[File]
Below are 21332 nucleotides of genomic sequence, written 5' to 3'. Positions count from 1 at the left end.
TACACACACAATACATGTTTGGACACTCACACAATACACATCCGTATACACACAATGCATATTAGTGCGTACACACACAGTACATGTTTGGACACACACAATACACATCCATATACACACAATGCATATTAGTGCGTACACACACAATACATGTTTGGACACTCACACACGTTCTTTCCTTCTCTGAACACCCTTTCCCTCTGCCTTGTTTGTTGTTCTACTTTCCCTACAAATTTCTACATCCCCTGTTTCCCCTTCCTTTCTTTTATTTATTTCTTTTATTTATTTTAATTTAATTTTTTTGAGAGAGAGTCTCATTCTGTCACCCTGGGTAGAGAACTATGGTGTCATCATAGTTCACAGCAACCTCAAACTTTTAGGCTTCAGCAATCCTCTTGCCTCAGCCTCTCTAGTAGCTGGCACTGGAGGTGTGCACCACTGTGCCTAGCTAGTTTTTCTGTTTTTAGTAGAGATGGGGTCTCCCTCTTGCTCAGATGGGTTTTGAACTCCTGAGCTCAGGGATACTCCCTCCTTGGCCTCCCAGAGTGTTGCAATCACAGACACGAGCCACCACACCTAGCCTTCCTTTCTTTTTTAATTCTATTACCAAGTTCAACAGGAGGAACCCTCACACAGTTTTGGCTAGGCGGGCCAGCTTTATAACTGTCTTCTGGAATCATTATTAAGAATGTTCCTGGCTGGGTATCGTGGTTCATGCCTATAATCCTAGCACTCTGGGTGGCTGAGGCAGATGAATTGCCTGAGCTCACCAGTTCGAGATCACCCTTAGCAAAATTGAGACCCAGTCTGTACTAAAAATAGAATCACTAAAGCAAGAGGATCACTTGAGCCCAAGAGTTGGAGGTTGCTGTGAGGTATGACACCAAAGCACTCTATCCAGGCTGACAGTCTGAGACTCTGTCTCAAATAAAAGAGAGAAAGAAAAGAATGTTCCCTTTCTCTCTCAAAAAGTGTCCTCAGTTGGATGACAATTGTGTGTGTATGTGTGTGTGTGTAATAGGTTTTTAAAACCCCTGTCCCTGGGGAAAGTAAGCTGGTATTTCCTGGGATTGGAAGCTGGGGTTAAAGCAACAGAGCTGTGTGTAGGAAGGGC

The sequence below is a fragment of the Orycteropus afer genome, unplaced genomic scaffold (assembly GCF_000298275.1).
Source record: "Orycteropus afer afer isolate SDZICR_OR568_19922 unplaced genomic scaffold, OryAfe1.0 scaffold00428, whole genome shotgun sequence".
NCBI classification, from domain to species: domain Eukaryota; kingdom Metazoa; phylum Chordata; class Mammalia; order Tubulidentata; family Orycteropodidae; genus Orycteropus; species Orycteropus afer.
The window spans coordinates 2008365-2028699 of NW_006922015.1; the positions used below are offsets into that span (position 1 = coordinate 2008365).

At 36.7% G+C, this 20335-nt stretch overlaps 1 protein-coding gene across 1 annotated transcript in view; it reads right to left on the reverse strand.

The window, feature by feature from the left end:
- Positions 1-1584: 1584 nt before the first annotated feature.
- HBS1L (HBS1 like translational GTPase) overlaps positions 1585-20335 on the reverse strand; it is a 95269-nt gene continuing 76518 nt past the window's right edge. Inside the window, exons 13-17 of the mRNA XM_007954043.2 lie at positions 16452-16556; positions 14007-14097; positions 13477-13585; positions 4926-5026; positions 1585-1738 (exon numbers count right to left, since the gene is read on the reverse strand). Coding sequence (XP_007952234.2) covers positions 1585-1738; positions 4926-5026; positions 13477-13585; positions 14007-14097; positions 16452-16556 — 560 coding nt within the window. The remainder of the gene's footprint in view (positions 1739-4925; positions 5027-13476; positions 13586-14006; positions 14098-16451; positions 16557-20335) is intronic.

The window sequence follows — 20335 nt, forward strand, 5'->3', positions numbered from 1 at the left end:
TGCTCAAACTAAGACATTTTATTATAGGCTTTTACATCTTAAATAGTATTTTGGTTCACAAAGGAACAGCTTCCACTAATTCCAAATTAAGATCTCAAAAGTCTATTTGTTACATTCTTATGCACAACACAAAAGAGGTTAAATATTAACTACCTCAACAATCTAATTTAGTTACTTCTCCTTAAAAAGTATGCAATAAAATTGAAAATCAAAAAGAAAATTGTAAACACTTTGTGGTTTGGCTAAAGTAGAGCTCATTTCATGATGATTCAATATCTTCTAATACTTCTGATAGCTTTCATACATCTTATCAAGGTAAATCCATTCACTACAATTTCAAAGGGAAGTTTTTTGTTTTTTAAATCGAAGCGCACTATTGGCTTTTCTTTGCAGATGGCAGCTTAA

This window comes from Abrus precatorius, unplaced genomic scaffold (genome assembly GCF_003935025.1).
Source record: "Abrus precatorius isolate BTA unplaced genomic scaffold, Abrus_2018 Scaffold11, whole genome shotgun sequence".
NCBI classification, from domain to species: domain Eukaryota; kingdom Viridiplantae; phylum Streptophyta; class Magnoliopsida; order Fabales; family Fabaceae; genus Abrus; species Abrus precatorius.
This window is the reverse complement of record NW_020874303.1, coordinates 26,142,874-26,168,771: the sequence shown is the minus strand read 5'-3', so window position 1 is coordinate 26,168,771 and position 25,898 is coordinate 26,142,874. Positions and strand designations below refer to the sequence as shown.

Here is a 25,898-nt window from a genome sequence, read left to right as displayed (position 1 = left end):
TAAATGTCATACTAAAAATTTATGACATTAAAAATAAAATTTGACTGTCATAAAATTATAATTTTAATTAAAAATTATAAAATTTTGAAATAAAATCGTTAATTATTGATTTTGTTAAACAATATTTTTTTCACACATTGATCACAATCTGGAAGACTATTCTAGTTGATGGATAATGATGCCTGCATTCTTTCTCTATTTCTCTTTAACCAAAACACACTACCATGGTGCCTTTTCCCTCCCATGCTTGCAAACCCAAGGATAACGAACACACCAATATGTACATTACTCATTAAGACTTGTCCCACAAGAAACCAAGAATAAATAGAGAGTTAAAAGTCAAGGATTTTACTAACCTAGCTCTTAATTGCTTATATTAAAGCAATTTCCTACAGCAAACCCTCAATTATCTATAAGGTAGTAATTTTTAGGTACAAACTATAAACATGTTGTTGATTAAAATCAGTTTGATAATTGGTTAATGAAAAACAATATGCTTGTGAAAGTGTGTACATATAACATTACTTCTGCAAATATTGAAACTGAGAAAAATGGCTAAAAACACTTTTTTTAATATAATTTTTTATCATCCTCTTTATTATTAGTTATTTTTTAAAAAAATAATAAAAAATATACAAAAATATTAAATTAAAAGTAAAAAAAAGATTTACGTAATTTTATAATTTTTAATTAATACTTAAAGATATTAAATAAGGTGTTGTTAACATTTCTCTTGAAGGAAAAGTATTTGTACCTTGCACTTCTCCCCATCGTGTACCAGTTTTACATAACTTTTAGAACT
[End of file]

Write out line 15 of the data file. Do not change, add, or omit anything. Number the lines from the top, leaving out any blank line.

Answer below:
NCBI classification, from domain to species: domain Eukaryota; kingdom Viridiplantae; phylum Streptophyta; class Magnoliopsida; order Fabales; family Fabaceae; genus Abrus; species Abrus precatorius.